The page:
Meaning of STITCH in English


I. stitch 1 /stɪtʃ/ BrE AmE noun

[ Language: Old English ; Origin: stice 'prick' ]

1 . SEWING [countable] a short piece of thread that has been sewn into a piece of cloth, or the action of the thread going into and out of the cloth

2 . FOR WOUND [countable] a piece of special thread which has been used to sew the edges of a wound together:

He had to have ten stitches in his head.

3 . PAIN [countable usually singular] a sharp pain in the side of your body, which you can get by running or laughing a lot

4 . WITH WOOL [countable] a small circle of wool that is formed around a needle when you are ↑ knitting

drop a stitch (=lose a stitch because the wool has come off the needle)

5 . STYLE [uncountable and countable] a particular way of sewing or ↑ knitting that makes a particular pattern:

Purl and plain are the two main stitches in knitting.

6 . not have a stitch on informal to be wearing no clothes

7 . in stitches laughing a lot in an uncontrollable way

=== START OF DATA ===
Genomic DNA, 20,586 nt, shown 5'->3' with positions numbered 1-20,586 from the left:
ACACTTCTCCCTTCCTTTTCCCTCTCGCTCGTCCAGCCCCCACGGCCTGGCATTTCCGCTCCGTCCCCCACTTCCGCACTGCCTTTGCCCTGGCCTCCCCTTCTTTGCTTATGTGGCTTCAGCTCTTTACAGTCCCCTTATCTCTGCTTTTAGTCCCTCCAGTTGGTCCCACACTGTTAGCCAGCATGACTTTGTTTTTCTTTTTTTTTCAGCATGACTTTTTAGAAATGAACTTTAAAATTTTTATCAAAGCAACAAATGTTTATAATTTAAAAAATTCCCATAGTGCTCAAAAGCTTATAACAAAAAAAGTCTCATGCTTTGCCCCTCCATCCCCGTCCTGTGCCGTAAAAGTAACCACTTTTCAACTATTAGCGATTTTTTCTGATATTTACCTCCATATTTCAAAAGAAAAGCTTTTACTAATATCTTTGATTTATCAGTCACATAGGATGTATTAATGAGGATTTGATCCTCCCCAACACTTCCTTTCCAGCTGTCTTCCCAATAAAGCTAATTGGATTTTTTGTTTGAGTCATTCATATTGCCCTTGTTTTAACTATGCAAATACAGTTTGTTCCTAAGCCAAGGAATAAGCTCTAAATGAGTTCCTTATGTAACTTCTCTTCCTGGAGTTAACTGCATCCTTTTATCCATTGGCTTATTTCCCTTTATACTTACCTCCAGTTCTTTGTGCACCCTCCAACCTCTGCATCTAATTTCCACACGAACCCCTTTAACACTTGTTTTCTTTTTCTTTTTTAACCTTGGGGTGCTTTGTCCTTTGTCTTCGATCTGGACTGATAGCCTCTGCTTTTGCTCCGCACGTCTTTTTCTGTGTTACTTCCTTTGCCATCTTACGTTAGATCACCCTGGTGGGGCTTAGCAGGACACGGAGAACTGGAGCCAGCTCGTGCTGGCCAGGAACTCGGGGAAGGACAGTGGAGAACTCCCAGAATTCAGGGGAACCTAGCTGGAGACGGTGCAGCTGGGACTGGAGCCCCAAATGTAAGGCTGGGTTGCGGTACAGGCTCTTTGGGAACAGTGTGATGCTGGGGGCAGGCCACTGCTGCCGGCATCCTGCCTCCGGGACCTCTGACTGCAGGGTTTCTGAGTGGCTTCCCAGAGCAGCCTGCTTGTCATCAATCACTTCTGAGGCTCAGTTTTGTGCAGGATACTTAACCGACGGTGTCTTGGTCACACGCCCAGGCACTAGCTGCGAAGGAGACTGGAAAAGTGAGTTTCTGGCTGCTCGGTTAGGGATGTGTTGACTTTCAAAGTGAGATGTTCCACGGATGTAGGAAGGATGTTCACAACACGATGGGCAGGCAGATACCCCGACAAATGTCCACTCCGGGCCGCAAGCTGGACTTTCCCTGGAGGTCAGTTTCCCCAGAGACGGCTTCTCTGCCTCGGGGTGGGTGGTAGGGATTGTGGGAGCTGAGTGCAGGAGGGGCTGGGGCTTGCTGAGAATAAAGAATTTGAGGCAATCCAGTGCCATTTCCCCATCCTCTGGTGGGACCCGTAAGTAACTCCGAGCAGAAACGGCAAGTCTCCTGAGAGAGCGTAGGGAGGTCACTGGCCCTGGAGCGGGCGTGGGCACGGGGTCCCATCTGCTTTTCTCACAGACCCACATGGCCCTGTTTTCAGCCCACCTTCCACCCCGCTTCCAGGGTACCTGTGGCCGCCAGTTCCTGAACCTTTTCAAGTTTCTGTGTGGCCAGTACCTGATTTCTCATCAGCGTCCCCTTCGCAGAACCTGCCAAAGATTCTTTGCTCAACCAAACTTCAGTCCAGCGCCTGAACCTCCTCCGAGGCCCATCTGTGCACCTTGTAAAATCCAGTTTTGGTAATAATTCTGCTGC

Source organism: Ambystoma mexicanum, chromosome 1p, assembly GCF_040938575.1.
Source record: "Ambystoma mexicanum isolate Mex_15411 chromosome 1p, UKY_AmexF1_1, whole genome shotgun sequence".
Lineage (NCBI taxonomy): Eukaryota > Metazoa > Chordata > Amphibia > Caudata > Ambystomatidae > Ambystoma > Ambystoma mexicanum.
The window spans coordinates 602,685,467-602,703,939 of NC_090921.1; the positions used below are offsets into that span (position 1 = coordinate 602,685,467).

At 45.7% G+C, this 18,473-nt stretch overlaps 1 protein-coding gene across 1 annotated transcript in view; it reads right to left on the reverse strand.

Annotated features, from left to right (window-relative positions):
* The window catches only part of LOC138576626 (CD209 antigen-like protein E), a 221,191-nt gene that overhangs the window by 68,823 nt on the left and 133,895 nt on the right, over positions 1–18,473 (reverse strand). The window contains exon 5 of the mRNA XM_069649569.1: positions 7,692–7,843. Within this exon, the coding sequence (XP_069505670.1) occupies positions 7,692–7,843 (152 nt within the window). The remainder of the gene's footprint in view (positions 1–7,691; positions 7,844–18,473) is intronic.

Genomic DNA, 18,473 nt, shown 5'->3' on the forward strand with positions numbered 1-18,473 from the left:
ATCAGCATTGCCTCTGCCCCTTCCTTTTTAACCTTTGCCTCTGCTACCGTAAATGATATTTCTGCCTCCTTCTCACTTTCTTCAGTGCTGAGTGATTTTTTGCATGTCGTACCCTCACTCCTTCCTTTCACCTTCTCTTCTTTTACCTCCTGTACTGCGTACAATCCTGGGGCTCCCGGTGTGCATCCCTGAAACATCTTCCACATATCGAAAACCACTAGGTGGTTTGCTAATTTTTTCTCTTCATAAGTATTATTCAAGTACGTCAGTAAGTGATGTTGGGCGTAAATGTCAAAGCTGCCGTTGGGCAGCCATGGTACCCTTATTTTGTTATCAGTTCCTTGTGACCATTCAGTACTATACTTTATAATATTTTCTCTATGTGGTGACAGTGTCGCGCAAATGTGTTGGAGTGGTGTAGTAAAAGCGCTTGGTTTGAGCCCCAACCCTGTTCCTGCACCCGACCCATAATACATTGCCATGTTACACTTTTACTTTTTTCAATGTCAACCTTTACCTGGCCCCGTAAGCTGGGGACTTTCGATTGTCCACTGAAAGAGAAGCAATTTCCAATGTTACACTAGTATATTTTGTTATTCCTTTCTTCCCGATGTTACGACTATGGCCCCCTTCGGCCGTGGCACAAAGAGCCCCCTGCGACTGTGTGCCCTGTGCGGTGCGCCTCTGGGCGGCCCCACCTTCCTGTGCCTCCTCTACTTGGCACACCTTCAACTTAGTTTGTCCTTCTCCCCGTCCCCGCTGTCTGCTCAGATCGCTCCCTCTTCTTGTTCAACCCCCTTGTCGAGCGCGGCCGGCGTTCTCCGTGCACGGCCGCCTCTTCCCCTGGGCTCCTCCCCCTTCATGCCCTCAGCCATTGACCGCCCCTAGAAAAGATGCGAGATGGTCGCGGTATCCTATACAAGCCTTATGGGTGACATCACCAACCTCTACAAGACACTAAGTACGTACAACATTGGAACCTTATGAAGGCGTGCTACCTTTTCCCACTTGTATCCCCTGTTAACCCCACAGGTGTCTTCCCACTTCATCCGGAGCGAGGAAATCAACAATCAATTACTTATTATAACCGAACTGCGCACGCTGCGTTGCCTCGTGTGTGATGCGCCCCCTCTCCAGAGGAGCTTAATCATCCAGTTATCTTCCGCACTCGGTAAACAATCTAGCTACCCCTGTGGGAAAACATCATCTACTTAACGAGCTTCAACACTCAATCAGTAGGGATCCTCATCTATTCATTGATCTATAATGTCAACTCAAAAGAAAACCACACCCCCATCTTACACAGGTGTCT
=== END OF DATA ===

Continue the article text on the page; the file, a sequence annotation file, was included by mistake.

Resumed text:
have/keep somebody in stitches (=make someone laugh)

Her jokes had us all in stitches.

8 . a stitch in time (saves nine) spoken used to say that it is better to deal with problems early than to wait until they get worse

II. stitch 2 BrE AmE verb [transitive]

to sew two pieces of cloth together, or to sew a decoration onto a piece of cloth:

Mary is stitching a bedspread.

stitch something onto/across something

The jersey has his name stitched across the back.

stitch something ↔ together phrasal verb American English

1 . to put different things or parts of something together to make one larger thing:

In ten years, they have been able to stitch together a national network of banks.

2 . to get a deal or agreement arranged

stitch somebody/something ↔ up phrasal verb

1 . to put stitches in cloth or a wound in order to fasten parts of it together:

She stitched up the cut and left it to heal.

2 . to get a deal or agreement completed satisfactorily so that it cannot be changed:

The deal was stitched up in minutes.

3 . British English informal to deceive someone, especially in order to gain money from them

4 . British English informal to make someone seem guilty of a crime by providing false information SYN frame

Longman Dictionary of Contemporary English.      Longman - Словарь современного английского языка.